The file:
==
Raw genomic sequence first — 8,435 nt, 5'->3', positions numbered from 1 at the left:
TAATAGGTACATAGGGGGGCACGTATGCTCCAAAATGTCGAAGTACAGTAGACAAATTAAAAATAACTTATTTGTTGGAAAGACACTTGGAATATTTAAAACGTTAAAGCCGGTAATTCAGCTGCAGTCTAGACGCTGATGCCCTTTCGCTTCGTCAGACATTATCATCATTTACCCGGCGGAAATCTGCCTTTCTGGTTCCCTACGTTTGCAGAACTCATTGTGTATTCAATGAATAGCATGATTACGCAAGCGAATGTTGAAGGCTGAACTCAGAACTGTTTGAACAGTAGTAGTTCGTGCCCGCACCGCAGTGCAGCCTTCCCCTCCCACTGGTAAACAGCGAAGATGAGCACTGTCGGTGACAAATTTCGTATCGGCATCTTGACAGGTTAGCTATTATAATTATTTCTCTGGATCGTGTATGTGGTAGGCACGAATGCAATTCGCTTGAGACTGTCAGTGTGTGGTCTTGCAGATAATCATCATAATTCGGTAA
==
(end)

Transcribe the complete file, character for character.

Raw genomic sequence first — 8,435 nt, 5'->3', positions numbered from 1 at the left:
TAATAGGTACATAGGGGGGCACGTATGCTCCAAAATGTCGAAGTACAGTAGACAAATTAAAAATAACTTATTTGTTGGAAAGACACTTGGAATATTTAAAACGTTAAAGCCGGTAATTCAGCTGCAGTCTAGACGCTGATGCCCTTTCGCTTCGTCAGACATTATCATCATTTACCCGGCGGAAATCTGCCTTTCTGGTTCCCTACGTTTGCAGAACTCATTGTGTATTCAATGAATAGCATGATTACGCAAGCGAATGTTGAAGGCTGAACTCAGAACTGTTTGAACAGTAGTAGTTCGTGCCCGCACCGCAGTGCAGCCTTCCCCTCCCACTGGTAAACAGCGAAGATGAGCACTGTCGGTGACAAATTTCGTATCGGCATCTTGACAGGTTAGCTATTATAATTATTTCTCTGGATCGTGTATGTGGTAGGCACGAATGCAATTCGCTTGAGACTGTCAGTGTGTGGTCTTGCAGATAATCATCATAATTCGGTAA